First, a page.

The Ministry of Home Affairs announced on Saturday a phased reopening of several establishments and institutions in lockdown 5.0. The current lockdown, announced last month, will end on Sunday.
Among the measures announced were reopening of restaurants, malls and religious buildings in three phases. This will only be outside of containment zones.
Meanwhile, the MHA said that people who are above 65 years of age, children below 10 years of age, and those with “co-morbidities” are requested to stay at home.
The night curfews will continue with restrictions on movement of people between 9 pm and 5 am, a change from the earlier 7 pm to 7 am.
What is open from June 8 (Phase I)?
Phase 1 of the ‘unlock’ will begin from June 8. The MHA said that the health ministry will issue further guidelines on how to social distance once the following establishments open:
— religious places, public places for worship.
— shopping malls
— hotels, restaurants and other places that offer hospitality.
What opens in July (Phase II)?
The MHA in its order said that after evaluating the situation then, and consulting with the state governments and governments of union territories, schools, colleges, training institutions and coaching centres will be allowed reopen.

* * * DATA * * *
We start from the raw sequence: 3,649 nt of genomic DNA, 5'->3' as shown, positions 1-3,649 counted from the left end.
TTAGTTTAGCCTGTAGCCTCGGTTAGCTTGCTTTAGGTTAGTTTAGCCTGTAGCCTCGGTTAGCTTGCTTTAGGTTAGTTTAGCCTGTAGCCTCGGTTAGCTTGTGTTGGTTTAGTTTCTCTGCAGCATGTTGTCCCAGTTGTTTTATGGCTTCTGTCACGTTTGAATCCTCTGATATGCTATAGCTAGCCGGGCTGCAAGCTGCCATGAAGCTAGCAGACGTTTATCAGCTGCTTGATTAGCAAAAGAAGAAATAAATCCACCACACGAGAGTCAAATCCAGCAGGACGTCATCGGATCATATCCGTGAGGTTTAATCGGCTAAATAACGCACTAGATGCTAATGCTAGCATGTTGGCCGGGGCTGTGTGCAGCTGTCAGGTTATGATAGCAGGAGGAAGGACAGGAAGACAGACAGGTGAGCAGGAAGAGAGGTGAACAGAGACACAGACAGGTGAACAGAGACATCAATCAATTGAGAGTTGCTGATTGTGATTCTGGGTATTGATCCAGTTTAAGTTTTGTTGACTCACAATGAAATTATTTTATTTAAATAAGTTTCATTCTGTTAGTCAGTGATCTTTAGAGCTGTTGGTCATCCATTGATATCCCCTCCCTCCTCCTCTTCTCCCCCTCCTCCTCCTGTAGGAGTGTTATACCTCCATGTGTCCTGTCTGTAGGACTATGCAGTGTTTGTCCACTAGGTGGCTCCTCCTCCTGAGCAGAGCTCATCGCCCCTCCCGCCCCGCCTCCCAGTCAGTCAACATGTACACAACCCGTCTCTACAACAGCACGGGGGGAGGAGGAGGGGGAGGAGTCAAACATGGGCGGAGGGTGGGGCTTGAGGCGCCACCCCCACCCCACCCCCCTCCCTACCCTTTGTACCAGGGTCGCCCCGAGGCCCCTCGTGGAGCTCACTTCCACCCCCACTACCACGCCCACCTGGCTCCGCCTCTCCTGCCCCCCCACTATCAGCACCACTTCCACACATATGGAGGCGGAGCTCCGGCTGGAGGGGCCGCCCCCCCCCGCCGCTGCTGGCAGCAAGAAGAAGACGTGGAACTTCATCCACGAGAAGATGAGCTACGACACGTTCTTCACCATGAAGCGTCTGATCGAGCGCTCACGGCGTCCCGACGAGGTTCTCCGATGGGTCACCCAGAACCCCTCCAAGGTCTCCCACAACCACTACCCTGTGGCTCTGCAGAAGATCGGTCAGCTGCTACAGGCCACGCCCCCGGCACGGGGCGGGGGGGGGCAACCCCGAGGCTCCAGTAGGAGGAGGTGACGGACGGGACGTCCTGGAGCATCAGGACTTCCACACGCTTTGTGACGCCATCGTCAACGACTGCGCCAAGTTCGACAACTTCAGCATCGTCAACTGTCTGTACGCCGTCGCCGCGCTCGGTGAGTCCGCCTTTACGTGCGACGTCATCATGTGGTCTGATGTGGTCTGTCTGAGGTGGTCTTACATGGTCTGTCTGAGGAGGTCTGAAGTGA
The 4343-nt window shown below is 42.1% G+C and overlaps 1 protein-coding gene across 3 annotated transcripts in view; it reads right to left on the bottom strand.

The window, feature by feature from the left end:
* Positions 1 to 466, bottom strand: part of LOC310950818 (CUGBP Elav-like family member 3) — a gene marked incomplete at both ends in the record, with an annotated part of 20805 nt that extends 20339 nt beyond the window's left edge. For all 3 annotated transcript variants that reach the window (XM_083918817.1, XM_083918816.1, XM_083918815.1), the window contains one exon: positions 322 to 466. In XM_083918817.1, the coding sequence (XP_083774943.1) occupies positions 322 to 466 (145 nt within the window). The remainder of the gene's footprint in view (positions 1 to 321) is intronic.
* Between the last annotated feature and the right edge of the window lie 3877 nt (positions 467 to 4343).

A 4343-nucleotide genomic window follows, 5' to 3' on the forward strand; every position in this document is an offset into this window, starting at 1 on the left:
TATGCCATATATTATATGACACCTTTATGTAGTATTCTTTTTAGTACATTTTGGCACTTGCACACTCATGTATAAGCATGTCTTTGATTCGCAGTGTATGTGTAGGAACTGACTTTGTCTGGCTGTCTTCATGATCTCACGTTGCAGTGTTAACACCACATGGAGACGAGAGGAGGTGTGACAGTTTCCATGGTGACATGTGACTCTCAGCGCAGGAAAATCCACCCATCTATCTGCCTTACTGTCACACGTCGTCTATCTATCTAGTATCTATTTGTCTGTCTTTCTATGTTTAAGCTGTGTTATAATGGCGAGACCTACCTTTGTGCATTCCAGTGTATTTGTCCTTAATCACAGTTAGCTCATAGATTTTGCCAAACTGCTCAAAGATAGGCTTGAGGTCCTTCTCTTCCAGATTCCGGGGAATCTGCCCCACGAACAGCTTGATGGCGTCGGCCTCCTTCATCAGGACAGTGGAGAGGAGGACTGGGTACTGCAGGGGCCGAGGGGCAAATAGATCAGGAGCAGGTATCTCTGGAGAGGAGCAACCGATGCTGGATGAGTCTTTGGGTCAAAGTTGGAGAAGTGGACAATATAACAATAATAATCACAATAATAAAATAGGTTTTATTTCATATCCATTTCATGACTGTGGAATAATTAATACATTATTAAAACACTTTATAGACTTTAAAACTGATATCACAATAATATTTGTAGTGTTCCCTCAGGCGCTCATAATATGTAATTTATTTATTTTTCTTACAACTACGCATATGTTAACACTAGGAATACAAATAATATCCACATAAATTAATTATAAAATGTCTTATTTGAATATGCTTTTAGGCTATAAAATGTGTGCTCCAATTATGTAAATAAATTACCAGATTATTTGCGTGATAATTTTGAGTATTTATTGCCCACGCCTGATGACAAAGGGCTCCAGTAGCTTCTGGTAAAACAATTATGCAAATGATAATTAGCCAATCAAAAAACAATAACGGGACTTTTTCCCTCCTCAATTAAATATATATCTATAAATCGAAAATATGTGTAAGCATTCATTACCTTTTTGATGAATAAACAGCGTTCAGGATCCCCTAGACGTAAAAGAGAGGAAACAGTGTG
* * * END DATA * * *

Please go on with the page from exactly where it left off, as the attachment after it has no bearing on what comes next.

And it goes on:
State governments and governments of union territories may consult with parents and other stake holders before taking such a decision, the order said.
What happens in Phase III?
The government will open up the following in Phase III, the dates of which will be decided only after assessing the situation.
— Metro rail
— movie theatres, gyms, swimming pools, entertainment parks, theatres, bars, auditoriums and other similar places
— international air travel
— Allowing large congregations for social/religious/political/cultural/sports/academic and other functions
What happens in containment zones?
Containment zones will be identified by district authorities and the lockdown will continue inside containment zones till June 30.
Only essential services will be available in these containment zone, with no movement of people except for emergencies, and movements of essential goods and services.
The MHA also mandated “intensive contact tracing” and house-to-house surveillance in these zones and asked for “buffer zones” to be created where new cases are likely to occur.
The MHA said that there could be unrestricted movement of people and goods inside states and between states. It allowed movement through passenger trains, shramik special trains and domestic flight.
However it said that states could regulate the movement of people in case there was a threat to the health of the people.